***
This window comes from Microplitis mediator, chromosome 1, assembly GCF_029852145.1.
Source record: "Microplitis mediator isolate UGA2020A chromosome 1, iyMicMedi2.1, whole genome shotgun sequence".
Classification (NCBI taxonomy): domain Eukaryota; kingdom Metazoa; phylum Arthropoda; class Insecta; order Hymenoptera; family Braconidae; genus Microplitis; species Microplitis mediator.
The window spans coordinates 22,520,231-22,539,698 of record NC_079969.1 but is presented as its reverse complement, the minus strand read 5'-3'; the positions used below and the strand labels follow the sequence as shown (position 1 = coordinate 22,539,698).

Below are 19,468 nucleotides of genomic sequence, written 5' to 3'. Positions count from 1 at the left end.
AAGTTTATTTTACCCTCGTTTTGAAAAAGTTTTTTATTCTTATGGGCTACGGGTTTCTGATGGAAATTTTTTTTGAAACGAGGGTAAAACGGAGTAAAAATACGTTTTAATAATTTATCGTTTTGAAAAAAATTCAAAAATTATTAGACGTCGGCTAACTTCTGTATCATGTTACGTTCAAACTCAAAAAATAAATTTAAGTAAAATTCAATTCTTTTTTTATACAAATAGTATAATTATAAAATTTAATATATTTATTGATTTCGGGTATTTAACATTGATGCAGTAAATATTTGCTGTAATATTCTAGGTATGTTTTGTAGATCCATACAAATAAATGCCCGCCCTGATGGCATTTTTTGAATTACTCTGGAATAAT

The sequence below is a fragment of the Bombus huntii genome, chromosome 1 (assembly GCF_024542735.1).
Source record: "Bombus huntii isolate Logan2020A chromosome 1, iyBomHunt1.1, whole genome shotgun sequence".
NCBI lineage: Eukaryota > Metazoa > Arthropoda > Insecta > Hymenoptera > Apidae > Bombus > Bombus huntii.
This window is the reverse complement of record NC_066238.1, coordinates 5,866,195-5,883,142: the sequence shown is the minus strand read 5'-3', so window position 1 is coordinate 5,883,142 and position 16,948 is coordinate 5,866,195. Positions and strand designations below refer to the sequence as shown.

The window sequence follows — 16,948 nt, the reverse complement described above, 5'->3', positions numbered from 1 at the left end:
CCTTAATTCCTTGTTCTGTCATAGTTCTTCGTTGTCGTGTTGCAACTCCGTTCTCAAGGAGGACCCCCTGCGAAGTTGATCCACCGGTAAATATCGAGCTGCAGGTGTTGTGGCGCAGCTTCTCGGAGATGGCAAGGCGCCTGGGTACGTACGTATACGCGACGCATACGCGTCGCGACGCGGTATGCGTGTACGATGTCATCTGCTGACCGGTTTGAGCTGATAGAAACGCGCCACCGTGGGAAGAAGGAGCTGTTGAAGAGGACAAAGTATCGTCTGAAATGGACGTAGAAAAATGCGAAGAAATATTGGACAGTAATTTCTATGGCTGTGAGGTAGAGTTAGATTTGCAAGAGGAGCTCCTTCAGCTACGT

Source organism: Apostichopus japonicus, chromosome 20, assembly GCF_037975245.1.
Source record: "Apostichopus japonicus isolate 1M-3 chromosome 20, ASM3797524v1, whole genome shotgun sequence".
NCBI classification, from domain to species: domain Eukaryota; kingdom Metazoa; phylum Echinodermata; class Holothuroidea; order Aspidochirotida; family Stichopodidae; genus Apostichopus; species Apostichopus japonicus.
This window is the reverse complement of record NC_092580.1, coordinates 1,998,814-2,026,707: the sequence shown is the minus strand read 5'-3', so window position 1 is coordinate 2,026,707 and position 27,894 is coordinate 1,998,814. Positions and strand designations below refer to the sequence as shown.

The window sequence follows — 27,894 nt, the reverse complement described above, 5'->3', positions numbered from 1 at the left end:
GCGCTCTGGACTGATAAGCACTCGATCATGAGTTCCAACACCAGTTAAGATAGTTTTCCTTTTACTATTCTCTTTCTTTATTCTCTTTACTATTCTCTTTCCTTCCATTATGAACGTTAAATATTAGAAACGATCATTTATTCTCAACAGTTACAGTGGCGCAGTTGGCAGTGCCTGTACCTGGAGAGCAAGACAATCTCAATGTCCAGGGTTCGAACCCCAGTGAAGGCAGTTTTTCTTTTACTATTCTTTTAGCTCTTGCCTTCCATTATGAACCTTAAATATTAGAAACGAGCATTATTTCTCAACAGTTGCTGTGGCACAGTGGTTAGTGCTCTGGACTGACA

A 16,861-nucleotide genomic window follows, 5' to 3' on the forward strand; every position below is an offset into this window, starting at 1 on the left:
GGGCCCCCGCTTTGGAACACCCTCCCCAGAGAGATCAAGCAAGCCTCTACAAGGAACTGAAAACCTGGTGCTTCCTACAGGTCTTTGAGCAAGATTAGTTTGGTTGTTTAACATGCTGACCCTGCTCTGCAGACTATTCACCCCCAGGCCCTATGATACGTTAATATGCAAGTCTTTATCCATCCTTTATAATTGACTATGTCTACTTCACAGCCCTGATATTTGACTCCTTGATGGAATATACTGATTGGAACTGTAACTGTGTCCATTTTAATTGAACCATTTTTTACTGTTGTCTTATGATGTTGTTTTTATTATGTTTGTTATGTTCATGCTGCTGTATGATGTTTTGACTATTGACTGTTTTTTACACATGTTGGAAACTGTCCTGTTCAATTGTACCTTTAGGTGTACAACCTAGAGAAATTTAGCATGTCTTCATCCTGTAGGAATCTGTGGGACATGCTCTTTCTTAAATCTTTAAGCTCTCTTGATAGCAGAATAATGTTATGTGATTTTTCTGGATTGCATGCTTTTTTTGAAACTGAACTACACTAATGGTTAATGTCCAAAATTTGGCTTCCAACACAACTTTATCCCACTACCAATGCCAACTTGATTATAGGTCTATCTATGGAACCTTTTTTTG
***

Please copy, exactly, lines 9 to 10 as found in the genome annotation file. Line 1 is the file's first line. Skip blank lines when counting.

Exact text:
NCBI lineage: Eukaryota > Metazoa > Arthropoda > Insecta > Hymenoptera > Apidae > Bombus > Bombus huntii.
This window is the reverse complement of record NC_066238.1, coordinates 5,866,195-5,883,142: the sequence shown is the minus strand read 5'-3', so window position 1 is coordinate 5,883,142 and position 16,948 is coordinate 5,866,195. Positions and strand designations below refer to the sequence as shown.